I once knew a sales guy who was such a shucking and jiving backslapping ‘B.S.er’ that some of his customers called him “the laughing, lying one.” Most of them knew better than to take his salesman’s patter seriously. Still, I thought the description deliciously apt.
Now it turns out that in an entirely different context, that ‘laughing, lying’ moniker might also fit those B.S.-spewing law schools hungry to garner favorable ratings to continue attracting gullible student enrollees. However, in their case, the law schools’ “customers” are starting to take matters more seriously. And they aren’t laughing at saleman’s puffery.
For example, Anna Alaburda, a 2008 honors graduate of San Diego, California’s Thomas Jefferson School of Law (TJSL), is the lead plaintiff in a class action suit filed May 26, 2011 in state court against her alma mater. The Complaint, which can be accessed here seeks $50 million in compensatory damages on behalf of the class, which could number as many as 2,300.
Causes of Action.
The suit has 5 causes of action, mostly for various alleged violations of California’s Business & Professions Code § 17200 et seq, including alleged material misrepresentations and acts of concealment by TJSL. The plaintiffs deem these acts “unlawful, unfair and fraudulent business practices prohibited by UCL [California’s Unfair Competition Law].”
Additionally, Alaburda and the class contend TJSL violated the False Advertising Act by purportedly disseminating “false and misleading statements in U.S. News & World Report’s “Best Graduate Schools” publication, on its website, and in its marketing brochures.”
The Complaint further states that “These misleading statements concerned post-graduation employment statistics, among others. These false and misleading statements were made with the intent to induce the general public, including Plaintiff and the Class, to enroll at TJSL”
The fourth cause of action is for alleged violation of the Consumer Legal Remedies Act, which “prohibits unfair methods of competition and unfair or deceptive acts or practices undertaken by any person in a transaction intended to result or which results in the sale of goods and services.” The underlying basis of the violation complains that TJSL misrepresented its post-graduation employment rates.
And the fifth and final cause of action alleges negligent misrepresentation.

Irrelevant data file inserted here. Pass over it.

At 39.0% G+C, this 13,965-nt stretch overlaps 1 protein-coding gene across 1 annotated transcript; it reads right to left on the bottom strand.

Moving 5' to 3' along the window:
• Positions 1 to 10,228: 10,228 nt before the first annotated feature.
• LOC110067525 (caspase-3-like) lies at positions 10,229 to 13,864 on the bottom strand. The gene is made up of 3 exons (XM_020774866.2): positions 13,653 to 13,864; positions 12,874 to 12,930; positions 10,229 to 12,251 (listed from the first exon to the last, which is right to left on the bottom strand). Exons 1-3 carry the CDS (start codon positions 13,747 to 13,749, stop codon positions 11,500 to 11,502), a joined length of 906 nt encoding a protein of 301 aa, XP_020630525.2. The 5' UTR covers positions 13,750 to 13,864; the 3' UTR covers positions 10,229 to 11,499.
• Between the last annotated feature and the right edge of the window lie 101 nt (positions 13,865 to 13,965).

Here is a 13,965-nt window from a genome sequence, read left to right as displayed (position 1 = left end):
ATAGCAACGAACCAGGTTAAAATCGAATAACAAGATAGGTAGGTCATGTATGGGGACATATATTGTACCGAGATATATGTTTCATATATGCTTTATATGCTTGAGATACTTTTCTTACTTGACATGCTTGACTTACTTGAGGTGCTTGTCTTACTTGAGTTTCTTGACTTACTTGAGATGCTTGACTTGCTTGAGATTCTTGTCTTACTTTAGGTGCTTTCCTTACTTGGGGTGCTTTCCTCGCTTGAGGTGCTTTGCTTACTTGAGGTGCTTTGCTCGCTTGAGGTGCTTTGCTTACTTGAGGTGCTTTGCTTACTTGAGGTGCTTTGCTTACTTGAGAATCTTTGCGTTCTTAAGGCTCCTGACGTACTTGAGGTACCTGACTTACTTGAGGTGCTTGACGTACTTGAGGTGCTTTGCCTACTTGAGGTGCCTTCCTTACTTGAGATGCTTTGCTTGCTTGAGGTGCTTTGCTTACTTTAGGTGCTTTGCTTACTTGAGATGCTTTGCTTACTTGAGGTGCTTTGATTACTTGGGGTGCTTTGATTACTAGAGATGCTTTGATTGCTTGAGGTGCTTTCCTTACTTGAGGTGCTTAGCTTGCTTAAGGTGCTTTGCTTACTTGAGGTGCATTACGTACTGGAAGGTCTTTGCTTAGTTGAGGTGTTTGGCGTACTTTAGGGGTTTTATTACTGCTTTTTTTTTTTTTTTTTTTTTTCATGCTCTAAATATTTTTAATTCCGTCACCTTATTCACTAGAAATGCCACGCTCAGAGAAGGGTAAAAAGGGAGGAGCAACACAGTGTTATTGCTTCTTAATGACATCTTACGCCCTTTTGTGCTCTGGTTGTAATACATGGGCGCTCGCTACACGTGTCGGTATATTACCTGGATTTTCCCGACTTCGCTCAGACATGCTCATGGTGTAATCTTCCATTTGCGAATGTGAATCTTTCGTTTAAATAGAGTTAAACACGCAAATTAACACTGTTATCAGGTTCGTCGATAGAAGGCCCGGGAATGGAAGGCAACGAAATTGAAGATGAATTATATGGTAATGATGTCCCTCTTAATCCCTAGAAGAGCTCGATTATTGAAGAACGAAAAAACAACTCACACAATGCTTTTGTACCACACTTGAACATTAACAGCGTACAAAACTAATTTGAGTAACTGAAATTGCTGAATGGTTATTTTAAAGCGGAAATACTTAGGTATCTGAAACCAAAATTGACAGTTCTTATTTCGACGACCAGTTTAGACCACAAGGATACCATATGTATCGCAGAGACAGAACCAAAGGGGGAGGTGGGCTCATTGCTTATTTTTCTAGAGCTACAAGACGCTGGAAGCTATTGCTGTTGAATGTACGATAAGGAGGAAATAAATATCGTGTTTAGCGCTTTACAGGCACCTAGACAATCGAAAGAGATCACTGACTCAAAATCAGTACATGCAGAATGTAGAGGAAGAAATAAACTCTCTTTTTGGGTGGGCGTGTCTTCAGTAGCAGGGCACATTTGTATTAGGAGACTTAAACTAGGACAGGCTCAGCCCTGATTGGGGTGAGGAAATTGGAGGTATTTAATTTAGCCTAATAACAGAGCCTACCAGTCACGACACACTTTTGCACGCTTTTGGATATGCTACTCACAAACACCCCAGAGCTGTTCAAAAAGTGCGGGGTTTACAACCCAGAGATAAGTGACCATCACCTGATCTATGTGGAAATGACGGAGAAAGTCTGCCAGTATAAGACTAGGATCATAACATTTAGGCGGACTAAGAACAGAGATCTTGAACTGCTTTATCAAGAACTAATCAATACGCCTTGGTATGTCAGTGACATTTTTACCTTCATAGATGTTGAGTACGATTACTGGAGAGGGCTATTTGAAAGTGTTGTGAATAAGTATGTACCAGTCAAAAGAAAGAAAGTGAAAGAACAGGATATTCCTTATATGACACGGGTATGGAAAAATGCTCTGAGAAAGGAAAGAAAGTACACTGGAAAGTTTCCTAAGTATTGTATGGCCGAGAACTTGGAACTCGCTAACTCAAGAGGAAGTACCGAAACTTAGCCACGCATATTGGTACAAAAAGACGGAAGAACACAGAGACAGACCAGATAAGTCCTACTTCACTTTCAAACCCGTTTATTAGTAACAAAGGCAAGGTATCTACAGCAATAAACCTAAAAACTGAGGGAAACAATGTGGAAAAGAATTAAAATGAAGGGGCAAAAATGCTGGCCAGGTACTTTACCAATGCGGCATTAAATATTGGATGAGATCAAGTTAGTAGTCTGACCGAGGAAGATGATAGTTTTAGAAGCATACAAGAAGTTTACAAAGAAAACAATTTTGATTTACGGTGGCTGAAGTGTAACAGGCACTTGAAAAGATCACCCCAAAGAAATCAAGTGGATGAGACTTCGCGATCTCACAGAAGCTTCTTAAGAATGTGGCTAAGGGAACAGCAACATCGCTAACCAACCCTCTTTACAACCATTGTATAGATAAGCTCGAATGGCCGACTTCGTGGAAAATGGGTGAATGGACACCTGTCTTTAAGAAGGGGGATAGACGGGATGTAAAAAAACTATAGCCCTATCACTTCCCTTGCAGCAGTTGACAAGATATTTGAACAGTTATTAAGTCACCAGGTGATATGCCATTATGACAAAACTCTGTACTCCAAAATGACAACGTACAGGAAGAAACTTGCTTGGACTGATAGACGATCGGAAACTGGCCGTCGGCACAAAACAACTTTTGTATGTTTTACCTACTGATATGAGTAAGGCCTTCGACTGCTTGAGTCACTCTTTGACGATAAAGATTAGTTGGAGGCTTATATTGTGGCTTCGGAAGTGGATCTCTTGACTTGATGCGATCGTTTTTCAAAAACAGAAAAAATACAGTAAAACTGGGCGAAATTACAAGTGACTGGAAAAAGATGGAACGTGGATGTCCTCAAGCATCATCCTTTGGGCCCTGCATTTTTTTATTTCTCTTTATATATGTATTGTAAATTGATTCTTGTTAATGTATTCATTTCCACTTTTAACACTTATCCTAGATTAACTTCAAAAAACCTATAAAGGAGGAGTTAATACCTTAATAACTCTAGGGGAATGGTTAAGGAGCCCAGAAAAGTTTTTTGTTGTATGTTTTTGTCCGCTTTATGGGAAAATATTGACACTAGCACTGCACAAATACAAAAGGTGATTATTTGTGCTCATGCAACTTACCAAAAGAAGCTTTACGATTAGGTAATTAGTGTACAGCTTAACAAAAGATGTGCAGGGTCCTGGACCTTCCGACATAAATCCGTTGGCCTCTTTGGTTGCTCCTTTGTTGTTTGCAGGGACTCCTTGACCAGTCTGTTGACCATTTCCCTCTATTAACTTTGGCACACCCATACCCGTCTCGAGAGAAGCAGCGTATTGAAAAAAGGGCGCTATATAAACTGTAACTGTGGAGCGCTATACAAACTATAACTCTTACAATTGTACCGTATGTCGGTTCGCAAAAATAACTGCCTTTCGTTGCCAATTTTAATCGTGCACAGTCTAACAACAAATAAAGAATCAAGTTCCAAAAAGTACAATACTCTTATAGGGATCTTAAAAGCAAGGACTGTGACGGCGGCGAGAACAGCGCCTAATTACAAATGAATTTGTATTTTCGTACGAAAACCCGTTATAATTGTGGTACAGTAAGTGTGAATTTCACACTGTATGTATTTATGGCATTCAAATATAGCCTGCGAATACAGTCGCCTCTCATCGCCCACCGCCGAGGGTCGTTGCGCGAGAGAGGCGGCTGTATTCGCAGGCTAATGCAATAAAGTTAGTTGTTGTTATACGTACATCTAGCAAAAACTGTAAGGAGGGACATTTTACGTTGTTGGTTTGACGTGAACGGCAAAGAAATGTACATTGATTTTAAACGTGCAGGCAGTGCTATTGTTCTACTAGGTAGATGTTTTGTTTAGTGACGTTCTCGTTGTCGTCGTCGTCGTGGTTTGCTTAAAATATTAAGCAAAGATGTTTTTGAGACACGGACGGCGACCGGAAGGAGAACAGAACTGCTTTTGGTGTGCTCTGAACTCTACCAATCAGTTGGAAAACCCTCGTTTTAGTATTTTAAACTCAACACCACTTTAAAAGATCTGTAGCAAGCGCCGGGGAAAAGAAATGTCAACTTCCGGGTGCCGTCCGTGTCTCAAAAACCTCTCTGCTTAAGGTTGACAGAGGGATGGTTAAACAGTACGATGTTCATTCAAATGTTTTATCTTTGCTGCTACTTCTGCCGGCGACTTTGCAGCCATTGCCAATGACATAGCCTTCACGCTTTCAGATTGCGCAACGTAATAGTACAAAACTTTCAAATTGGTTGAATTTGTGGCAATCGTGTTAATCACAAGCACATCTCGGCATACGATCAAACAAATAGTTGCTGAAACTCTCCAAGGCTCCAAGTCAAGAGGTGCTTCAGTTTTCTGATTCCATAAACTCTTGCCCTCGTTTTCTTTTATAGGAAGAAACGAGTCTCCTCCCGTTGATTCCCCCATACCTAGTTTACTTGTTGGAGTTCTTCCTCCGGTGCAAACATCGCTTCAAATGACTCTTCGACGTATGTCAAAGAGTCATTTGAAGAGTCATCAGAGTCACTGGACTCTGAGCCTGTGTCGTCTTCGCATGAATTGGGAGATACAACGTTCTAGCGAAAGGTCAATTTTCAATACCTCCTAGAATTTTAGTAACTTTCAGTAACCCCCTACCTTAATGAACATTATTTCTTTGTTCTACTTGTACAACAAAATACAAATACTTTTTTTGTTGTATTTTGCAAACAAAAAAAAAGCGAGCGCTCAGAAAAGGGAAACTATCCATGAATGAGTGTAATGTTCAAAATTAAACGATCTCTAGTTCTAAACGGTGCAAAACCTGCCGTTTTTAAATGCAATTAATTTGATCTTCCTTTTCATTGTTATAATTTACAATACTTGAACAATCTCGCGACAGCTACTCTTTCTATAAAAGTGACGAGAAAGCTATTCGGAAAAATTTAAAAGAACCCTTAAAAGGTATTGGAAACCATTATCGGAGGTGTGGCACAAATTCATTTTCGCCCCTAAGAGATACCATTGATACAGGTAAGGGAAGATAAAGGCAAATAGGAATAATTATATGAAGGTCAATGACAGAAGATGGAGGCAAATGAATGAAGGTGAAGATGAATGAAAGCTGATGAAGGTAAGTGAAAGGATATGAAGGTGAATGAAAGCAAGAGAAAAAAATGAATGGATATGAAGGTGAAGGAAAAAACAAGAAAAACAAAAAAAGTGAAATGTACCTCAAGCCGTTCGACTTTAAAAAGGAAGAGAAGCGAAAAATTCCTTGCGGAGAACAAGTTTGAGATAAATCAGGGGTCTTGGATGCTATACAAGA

The news of the class action comes courtesy of the website, Law School Transparency, “a Tennessee non-profit dedicated to encouraging and facilitating the transparent flow of law school consumer information.” Law School Transparency has a terrific recap on the dispute, which it posted on Friday, May 27, 2011. Also see Law.com‘s report at “Law school sued over ‘false’ employment statistics.”
Given the theories raised by Alaburda and the class against TJSL and the recently widely reported law schools’ fudging of graduate post-employment numbers, it’s logical to anticipate that this suit will be closely watched by the law school industry.
Will more lawsuits follow?
But more ominously, since the theories underpinning Alaburda’s Complaint could just as easily be raised against many other law schools, i.e., the inflating of post-graduation employment numbers to induce enrollment and reputation, it’s easy to foresee similar suits to follow. In her Complaint, Alaburda makes note of the recent media reports about fudged job numbers, e.g., “Is Law School a Losing Game?” – NYTimes.com Also see, “Law schools award a degree of “BS.”
However, as much as Alaburda’s case engenders a plaintiff’s lawyer’s sympathies, it appears to me that like the foreclosure defense suits brought by underwater homeowners against predatory lenders, lawsuits against law schools may not find a lot of support from regular folks still making mortgage payments and otherwise fulfilling their obligations. Regular folks, as I have found from my own conversations, put more stock in personal responsibility. And surprisingly, they’re quicker to blame the defaulting homeowners and not the predatory mortgage industry or the quick-buck realtors or the greedy Wall Street investment firms.
Buying an unaffordably overpriced law degree by cluelessly betting on a non-existent job market is analogous to deceptively financing an unaffordably overpriced home based on a ludicrous expectation that a hyper-inflated real estate market would exist in perpetuity.
No matter that law graduates have been suckered or that their anger at law school disassembling is justified. Which side has the stronger legal and especially, the moral equities? Is it the law graduates who fell down on adequate due diligence and now have buyer’s remorse? Or is it the “laughing, lying” law schools?
And since budding lawyers freshly-sprouted from law school don’t fall neatly into what my UCC Professor often explained were “the idiot consumers the law seeks to protect,” will this ultimately be a ‘you made your bed, now sleep in it‘ argument? Or as one of my favorite thinkers, Thomas Merton, more elegantly said, “In the last analysis, the individual person is responsible for living his own life and for “finding himself.” If he persists in shifting his responsibility to somebody else, he fails to find out the meaning of his own existence.”